The headline was: When is a Sale a Sale? I thought it was a cool article about defining when you have successfully closed a sale; some new insight on sales methodology. What we would call closing a deal in B2B. Is it a sale because the customer commits to the order verbally? Is it the receipt of the PO or the contract? Or is it the payment of the invoice or the handover of the cash?

In fact it was nothing of the sort. The article was a consumer-focused piece about what constitutes a selling event, the other kind of sale. It was about the retail industry trending towards a state of permanent sales and how difficult it is now to differentiate a true sales event and a retail status that is claiming ‘special’ sales status when it really isn’t.

Not to mention how difficult it is for retailers to get out of that sales spiral and protect their margins.

So, two different kinds of sale, and I clicked through under false pretences, but an interesting skim-read nonetheless.

Well, a happy new year to you, if you, like I, follow the western Gregorian thingamabob.

2019 marks the seventh year during which I’ve blogged – not yet my seventh year blogging if you follow the distinction – since I put my first blog post down in September 2013. Since then it’s been a 3-times-a-week, Monday-Wednesday-Friday thing, regular as clockwork.

By the end of this year, I’ll be about a dozen posts short of 1,000 blog posts. Once you get into 4-figure territory, that probably puts you in the top 1% of bloggers in terms of output. I don’t think I’ve ever been the top 1% of anything, yet I’m willing to bet that it will feel exactly the same in early 2020 when I hit that threshold.

If you’ve read at least one of my blog posts in each of those 7 years, then I thank you, and I also admire you in equal measure.

If you’re still reading at this point, I’d like to wish you a most healthy and prosperous 2019. May it bring you almost all, but not absolutely all, that you hoped for. Stay hungry – not literally.

When we’re taught the rudiments of writing a press release, we’re sometimes encouraged to get to the ‘five w’s’ in the first paragraph. Who, What, When, Where, Why?

Why is often the last W to be addressed, and it’s probably the most important W. Why are we doing this? What impact are we hoping to have?

I remember an ad campaign for a national newspaper a few years ago, for a broadsheet rather than a tabloid, which was all about the why. I thought it was a great campaign. The answer to why is this happening or why did this happen is the most informative answer.

Why is a very pertinent question to ask in business as well. Why are we doing this? Why are we in business? This is a concept popularised by Simon Sinek in his book Starting With Why. I hadn’t heard about the author or the concept until a good friend told me about it some time ago. It’s a really simple and profound way of thinking about your business or your organisation and what its purpose for existing is.

I love the concept, but I haven’t read the book yet. It’s sitting digitally on my Kindle, working its way up my list and I’ll get to it over the holidays. What we do is something every company knows. How we do it is something that a smaller proportion of them knows. Only the very special ones understand, throughout the organisation, why they do what they do, why they’re in business in the first place, and that’s where great organisations should start. If you don’t have the time or the inclination to read the book, take exactly 5 minutes to watch this abridged TED talk, it’s well worth it.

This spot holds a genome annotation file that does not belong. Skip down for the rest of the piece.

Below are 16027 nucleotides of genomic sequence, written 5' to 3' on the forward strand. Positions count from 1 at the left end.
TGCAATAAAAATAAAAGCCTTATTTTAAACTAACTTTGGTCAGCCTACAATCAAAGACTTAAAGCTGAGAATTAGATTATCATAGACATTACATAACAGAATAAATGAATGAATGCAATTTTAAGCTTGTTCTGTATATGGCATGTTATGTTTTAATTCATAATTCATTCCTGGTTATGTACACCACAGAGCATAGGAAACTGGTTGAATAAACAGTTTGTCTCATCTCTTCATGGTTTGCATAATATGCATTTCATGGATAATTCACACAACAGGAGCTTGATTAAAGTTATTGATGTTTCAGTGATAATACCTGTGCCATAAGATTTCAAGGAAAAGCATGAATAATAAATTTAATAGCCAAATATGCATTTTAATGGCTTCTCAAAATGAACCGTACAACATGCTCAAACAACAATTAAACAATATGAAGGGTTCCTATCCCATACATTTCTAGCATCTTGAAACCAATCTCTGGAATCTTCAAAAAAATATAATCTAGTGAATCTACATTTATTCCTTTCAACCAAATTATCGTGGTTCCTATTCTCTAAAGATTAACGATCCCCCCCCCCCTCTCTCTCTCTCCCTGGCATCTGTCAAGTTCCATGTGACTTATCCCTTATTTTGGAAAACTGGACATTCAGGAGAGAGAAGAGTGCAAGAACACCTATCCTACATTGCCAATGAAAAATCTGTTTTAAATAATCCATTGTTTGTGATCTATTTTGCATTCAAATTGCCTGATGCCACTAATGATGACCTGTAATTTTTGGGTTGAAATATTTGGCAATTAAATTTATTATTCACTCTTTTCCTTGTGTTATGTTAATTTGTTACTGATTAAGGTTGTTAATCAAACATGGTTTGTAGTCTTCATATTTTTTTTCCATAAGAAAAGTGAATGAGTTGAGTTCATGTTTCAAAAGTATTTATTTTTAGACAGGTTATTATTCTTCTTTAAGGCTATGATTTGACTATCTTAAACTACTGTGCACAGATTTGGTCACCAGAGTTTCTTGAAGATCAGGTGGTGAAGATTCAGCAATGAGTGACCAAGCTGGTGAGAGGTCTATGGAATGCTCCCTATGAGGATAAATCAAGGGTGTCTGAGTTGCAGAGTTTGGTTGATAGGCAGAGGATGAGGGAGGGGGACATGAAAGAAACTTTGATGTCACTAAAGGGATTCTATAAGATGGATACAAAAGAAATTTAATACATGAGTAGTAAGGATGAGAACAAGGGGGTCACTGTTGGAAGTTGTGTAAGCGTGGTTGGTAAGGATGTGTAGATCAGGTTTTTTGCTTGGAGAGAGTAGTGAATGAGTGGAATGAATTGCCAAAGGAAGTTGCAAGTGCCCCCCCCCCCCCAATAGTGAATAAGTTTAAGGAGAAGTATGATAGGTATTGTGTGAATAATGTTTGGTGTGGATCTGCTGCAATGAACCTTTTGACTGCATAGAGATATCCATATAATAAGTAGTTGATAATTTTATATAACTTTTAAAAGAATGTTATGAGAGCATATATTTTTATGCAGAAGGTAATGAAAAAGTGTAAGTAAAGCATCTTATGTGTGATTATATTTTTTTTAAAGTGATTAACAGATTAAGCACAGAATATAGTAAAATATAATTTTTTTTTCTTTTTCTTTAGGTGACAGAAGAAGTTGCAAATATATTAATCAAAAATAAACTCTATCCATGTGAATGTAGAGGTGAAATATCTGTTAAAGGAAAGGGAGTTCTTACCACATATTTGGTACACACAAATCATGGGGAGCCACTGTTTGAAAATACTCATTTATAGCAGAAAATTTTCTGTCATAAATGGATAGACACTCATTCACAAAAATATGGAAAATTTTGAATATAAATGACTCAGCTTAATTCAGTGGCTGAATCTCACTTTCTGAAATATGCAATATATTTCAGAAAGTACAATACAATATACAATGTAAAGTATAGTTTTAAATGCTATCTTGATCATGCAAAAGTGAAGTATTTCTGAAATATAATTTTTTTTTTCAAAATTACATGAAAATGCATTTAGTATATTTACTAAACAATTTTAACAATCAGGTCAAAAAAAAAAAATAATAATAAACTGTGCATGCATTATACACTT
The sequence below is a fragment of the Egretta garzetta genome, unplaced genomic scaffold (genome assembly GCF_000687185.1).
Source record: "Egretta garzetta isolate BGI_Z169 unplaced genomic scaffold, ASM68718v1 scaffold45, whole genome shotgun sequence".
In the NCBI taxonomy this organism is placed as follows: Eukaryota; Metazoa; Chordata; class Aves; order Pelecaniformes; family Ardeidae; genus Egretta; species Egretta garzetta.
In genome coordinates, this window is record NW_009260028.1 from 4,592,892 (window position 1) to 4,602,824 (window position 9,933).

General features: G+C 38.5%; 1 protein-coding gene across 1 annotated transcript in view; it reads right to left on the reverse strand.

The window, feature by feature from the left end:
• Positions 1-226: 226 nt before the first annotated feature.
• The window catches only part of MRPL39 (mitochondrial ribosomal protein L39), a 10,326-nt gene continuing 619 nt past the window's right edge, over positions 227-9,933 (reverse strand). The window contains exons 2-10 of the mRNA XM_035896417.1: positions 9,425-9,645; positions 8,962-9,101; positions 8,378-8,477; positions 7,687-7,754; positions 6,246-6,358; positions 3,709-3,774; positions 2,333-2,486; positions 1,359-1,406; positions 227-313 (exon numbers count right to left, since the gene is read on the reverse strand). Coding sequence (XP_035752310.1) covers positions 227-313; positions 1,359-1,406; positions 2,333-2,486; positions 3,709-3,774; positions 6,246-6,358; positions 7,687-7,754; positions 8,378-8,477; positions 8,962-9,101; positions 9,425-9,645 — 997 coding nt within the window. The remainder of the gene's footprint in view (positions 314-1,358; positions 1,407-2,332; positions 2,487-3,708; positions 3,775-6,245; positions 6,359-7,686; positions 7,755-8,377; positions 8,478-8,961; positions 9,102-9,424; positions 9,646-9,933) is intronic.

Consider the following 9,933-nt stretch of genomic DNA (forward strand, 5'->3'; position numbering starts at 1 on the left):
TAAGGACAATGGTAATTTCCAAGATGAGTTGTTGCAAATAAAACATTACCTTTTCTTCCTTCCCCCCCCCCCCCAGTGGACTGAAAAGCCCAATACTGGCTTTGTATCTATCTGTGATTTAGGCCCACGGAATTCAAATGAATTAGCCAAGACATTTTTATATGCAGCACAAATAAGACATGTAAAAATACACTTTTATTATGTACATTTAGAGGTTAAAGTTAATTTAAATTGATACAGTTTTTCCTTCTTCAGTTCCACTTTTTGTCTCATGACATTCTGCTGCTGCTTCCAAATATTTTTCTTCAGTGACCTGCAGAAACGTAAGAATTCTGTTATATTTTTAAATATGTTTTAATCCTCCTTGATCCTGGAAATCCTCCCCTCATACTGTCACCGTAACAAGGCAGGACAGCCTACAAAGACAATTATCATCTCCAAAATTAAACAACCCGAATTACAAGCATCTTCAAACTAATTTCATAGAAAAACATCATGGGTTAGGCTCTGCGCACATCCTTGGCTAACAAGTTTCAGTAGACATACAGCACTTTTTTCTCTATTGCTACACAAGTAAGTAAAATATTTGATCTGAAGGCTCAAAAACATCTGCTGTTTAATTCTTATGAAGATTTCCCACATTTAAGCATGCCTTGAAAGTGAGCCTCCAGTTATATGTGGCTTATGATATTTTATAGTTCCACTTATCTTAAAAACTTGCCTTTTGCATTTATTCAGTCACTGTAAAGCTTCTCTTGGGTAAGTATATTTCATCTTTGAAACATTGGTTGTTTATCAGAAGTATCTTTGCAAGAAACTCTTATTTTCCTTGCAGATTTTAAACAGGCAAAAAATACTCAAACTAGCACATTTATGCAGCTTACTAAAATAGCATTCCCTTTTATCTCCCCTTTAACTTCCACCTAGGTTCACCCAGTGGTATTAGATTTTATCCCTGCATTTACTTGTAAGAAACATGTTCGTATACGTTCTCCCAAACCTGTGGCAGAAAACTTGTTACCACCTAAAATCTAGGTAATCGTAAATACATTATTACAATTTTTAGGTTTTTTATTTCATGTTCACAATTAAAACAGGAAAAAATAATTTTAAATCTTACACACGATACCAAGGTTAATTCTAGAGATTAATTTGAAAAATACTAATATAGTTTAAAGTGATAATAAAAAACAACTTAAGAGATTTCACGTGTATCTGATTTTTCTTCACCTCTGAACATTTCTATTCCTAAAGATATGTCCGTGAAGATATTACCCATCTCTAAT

Then you can ask yourself the question why are you in business. And if you don’t have a good answer, maybe start a new organisation with a new answer.

 

 

A while back I wrote a post called Churn or Growth for Startups, and referenced the excellent content from the VC blogger Tom Tunguz. The answer was churn.

What should be the focus for the SaaS company looking to scale its business and grow at a rate that attracts heathy valuations and juicy multiples for an IPO or an exit? It’s grown by bringing on new companies and keeping them, so surely it should keep adding new logos, right?

The beauty of the SaaS model is that on the first of the year you can count on the revenues for all your customers who are renewing their annual commitment. Going from $80m to 100m in one year may seem like a giant jump, but the successful SaaS company has close to the €80 coming in during month 1, so it’s not such a big leap and, indeed, many such companies see themselves growing at phenomenal annual rates, far in excess of the 25% in my example.

The scaling company should focus on keeping and growing its existing customer base.

Have a look at this post from Mr Tunguz, which he said in an email recently was far and away the most popular post he did in 2018, 10 times more popular in fact than the next most popular post. Which is intriguing, since the post he links to is from 2016…

So startups should focus on preventing churn, and more established companies should focus on renewals, which is to say they should focus on preventing churn…

I was asked the other day what the average SaaS customer length is. I responded confidently that I thought it was about three-and-a-half years. My customer disagreed, though not without some uncertainty, and felt it was longer.

So I checked online, as you do, and I couldn’t find my three-and-a-half years statistic anywhere. Perhaps it was a customer I’d worked with previously that I was misremembering as an average. Anyway, I couldn’t find an average figure for customer churn anywhere. That’s because it depends.

It depends, of course, on the amount of customers you lose, otherwise known as your churn rate. Your average SaaS customer length is 1 divided by your churn rate. So if your churn rate is 5% per month, your average customer length is 20 months, which isn’t great. If it’s 10% per year, then your average SaaS customer length is 10 years, which is a whole lot healthier. Naturally, you can only make these calculations with a good body of data and some history behind you.

If you’re new to the game, then you need to do some research around average churn for the sector you sell into, or the size of company you sell into. To generalise grossly, churn rates tend to be lower the larger the customer you work with, since the deals tend to be bigger, more complex, more embedded, with a higher cost of sale, to generalise on the reasons as well.

If you want to read more on this, you might find this article, this one and this one useful.